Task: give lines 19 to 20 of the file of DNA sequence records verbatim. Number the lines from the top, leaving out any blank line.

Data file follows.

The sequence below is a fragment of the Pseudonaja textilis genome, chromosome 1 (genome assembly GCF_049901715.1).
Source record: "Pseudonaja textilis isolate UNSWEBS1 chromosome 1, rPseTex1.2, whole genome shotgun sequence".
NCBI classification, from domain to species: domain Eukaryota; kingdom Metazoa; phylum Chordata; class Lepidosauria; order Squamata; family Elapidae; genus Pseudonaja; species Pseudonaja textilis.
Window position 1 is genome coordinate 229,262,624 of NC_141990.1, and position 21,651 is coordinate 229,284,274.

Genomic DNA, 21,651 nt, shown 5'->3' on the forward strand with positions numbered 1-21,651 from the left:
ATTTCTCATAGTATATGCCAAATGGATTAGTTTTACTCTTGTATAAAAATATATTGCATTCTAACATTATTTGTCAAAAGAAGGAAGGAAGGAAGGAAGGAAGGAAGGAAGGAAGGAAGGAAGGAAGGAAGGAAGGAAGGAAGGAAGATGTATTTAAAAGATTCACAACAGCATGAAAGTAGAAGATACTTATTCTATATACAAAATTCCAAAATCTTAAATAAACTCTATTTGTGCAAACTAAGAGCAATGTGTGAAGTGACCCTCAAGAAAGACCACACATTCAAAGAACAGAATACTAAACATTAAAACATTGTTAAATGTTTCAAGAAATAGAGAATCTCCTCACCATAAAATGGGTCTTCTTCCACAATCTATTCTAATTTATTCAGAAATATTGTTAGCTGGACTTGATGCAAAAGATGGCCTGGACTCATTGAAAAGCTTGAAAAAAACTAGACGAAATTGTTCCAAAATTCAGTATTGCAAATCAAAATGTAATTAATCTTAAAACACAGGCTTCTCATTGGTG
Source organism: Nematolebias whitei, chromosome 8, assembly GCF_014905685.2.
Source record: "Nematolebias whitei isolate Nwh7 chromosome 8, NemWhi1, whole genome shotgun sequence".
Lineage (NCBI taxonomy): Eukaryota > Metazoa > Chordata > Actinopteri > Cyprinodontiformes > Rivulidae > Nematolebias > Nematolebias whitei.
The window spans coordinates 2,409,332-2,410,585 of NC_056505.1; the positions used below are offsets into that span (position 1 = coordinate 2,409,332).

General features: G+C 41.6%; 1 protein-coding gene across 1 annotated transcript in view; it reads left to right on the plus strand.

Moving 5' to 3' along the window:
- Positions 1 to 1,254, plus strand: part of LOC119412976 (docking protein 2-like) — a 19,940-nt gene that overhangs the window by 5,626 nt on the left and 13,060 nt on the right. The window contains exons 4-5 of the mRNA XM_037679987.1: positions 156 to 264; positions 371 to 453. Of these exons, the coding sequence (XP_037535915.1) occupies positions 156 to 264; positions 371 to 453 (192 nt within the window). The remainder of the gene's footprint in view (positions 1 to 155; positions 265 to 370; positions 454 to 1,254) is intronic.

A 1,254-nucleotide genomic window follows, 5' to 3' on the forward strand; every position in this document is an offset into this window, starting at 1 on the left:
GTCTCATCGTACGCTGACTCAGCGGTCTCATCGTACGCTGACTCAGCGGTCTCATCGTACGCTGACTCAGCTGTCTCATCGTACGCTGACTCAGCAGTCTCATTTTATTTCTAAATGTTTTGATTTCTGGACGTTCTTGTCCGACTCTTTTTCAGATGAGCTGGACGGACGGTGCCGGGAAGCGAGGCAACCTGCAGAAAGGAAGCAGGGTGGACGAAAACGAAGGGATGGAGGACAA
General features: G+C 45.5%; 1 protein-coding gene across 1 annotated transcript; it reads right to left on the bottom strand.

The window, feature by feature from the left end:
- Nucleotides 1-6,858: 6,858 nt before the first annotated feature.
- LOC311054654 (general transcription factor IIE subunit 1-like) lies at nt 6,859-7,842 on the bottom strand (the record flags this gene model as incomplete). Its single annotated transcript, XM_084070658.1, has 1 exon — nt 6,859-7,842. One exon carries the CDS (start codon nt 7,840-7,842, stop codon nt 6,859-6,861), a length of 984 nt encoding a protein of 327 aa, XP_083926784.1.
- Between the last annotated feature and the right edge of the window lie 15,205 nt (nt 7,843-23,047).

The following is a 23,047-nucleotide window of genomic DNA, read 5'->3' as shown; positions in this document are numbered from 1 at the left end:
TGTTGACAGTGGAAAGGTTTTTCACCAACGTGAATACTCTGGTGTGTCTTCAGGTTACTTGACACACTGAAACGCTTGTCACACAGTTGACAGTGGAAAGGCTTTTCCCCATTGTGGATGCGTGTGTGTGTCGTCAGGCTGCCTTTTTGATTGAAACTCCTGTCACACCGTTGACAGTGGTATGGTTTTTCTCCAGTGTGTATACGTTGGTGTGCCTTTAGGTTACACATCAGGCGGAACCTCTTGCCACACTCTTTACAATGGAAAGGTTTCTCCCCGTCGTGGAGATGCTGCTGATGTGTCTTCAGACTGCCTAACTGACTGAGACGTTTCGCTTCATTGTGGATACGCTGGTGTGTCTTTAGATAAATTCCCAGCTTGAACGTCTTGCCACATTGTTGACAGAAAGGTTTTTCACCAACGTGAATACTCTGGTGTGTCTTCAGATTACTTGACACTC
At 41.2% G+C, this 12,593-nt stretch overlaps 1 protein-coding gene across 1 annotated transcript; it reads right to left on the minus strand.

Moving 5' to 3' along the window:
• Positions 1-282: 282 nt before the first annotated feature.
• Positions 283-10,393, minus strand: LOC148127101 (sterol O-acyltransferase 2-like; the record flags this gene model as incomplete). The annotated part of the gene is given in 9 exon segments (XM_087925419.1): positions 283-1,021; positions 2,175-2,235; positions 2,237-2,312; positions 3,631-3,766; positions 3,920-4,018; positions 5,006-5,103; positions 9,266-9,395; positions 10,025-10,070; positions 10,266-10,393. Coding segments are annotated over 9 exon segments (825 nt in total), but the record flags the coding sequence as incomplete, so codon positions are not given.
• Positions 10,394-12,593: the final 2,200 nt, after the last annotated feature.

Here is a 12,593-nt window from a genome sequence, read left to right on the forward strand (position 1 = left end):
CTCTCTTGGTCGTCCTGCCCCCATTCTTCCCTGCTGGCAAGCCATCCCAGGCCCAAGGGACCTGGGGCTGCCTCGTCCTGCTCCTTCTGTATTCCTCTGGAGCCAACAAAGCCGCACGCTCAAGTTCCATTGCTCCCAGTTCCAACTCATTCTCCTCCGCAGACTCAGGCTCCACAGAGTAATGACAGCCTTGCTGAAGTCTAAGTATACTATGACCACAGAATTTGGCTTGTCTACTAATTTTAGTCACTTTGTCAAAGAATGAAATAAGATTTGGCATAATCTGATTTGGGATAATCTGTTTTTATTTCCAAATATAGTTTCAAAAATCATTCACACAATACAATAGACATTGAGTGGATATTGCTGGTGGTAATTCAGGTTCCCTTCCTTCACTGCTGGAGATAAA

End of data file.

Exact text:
- LOC311054654 (general transcription factor IIE subunit 1-like) lies at nt 6,859-7,842 on the bottom strand (the record flags this gene model as incomplete). Its single annotated transcript, XM_084070658.1, has 1 exon — nt 6,859-7,842. One exon carries the CDS (start codon nt 7,840-7,842, stop codon nt 6,859-6,861), a length of 984 nt encoding a protein of 327 aa, XP_083926784.1.
- Between the last annotated feature and the right edge of the window lie 15,205 nt (nt 7,843-23,047).